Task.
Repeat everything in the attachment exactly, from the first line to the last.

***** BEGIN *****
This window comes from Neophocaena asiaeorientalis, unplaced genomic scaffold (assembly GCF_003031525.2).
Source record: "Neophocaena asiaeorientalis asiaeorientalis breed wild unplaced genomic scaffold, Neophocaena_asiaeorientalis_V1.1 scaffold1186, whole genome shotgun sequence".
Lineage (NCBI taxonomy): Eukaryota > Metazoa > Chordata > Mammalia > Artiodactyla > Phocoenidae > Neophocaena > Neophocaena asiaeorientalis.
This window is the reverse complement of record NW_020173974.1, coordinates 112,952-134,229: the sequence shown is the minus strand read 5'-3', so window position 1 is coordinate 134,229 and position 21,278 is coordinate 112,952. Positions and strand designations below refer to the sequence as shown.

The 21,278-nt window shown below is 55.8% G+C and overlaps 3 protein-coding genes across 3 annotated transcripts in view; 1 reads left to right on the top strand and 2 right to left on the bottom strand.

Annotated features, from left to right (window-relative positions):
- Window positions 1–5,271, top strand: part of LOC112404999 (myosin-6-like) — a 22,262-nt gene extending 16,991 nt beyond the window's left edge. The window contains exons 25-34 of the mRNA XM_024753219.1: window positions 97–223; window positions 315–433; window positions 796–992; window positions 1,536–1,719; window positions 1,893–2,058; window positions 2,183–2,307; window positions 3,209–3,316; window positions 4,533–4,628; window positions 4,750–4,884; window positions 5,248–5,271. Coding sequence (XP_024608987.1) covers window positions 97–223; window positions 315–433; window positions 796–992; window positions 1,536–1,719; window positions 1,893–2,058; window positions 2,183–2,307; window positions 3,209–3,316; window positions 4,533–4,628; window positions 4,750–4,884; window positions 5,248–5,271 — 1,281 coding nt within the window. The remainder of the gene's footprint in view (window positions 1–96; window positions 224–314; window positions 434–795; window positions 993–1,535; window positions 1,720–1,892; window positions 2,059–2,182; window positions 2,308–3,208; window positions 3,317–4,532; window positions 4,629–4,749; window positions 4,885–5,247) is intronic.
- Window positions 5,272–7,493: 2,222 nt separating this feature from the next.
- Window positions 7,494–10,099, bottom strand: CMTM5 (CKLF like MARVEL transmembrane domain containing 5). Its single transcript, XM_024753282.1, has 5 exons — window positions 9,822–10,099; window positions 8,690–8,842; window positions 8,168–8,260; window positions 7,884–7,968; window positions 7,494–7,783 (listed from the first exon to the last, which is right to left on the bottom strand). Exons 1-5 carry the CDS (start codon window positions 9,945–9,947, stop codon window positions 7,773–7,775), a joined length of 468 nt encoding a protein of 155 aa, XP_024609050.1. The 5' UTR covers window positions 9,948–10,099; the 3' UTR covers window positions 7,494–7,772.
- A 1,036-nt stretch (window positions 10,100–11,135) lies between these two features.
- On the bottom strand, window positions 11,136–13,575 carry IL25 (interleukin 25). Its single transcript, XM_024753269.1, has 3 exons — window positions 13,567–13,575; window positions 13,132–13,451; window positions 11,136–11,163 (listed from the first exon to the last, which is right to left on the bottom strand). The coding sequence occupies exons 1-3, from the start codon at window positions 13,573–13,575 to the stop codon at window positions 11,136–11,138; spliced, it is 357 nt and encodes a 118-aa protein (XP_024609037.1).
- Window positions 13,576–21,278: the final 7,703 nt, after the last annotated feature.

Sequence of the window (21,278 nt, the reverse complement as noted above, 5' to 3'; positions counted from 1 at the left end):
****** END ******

This window comes from Neophocaena asiaeorientalis, unplaced genomic scaffold (assembly GCF_003031525.2).
Source record: "Neophocaena asiaeorientalis asiaeorientalis breed wild unplaced genomic scaffold, Neophocaena_asiaeorientalis_V1.1 scaffold1186, whole genome shotgun sequence".
Lineage (NCBI taxonomy): Eukaryota > Metazoa > Chordata > Mammalia > Artiodactyla > Phocoenidae > Neophocaena > Neophocaena asiaeorientalis.
This window is the reverse complement of record NW_020173974.1, coordinates 112,952-134,229: the sequence shown is the minus strand read 5'-3', so window position 1 is coordinate 134,229 and position 21,278 is coordinate 112,952. Positions and strand designations below refer to the sequence as shown.

The 21,278-nt window shown below is 55.8% G+C and overlaps 3 protein-coding genes across 3 annotated transcripts in view; 1 reads left to right on the top strand and 2 right to left on the bottom strand.

Annotated features, from left to right (window-relative positions):
- Window positions 1–5,271, top strand: part of LOC112404999 (myosin-6-like) — a 22,262-nt gene extending 16,991 nt beyond the window's left edge. The window contains exons 25-34 of the mRNA XM_024753219.1: window positions 97–223; window positions 315–433; window positions 796–992; window positions 1,536–1,719; window positions 1,893–2,058; window positions 2,183–2,307; window positions 3,209–3,316; window positions 4,533–4,628; window positions 4,750–4,884; window positions 5,248–5,271. Coding sequence (XP_024608987.1) covers window positions 97–223; window positions 315–433; window positions 796–992; window positions 1,536–1,719; window positions 1,893–2,058; window positions 2,183–2,307; window positions 3,209–3,316; window positions 4,533–4,628; window positions 4,750–4,884; window positions 5,248–5,271 — 1,281 coding nt within the window. The remainder of the gene's footprint in view (window positions 1–96; window positions 224–314; window positions 434–795; window positions 993–1,535; window positions 1,720–1,892; window positions 2,059–2,182; window positions 2,308–3,208; window positions 3,317–4,532; window positions 4,629–4,749; window positions 4,885–5,247) is intronic.
- Window positions 5,272–7,493: 2,222 nt separating this feature from the next.
- Window positions 7,494–10,099, bottom strand: CMTM5 (CKLF like MARVEL transmembrane domain containing 5). Its single transcript, XM_024753282.1, has 5 exons — window positions 9,822–10,099; window positions 8,690–8,842; window positions 8,168–8,260; window positions 7,884–7,968; window positions 7,494–7,783 (listed from the first exon to the last, which is right to left on the bottom strand). Exons 1-5 carry the CDS (start codon window positions 9,945–9,947, stop codon window positions 7,773–7,775), a joined length of 468 nt encoding a protein of 155 aa, XP_024609050.1. The 5' UTR covers window positions 9,948–10,099; the 3' UTR covers window positions 7,494–7,772.
- A 1,036-nt stretch (window positions 10,100–11,135) lies between these two features.
- On the bottom strand, window positions 11,136–13,575 carry IL25 (interleukin 25). Its single transcript, XM_024753269.1, has 3 exons — window positions 13,567–13,575; window positions 13,132–13,451; window positions 11,136–11,163 (listed from the first exon to the last, which is right to left on the bottom strand). The coding sequence occupies exons 1-3, from the start codon at window positions 13,573–13,575 to the stop codon at window positions 11,136–11,138; spliced, it is 357 nt and encodes a 118-aa protein (XP_024609037.1).
- Window positions 13,576–21,278: the final 7,703 nt, after the last annotated feature.

Sequence of the window (21,278 nt, the reverse complement as noted above, 5' to 3'; positions counted from 1 at the left end):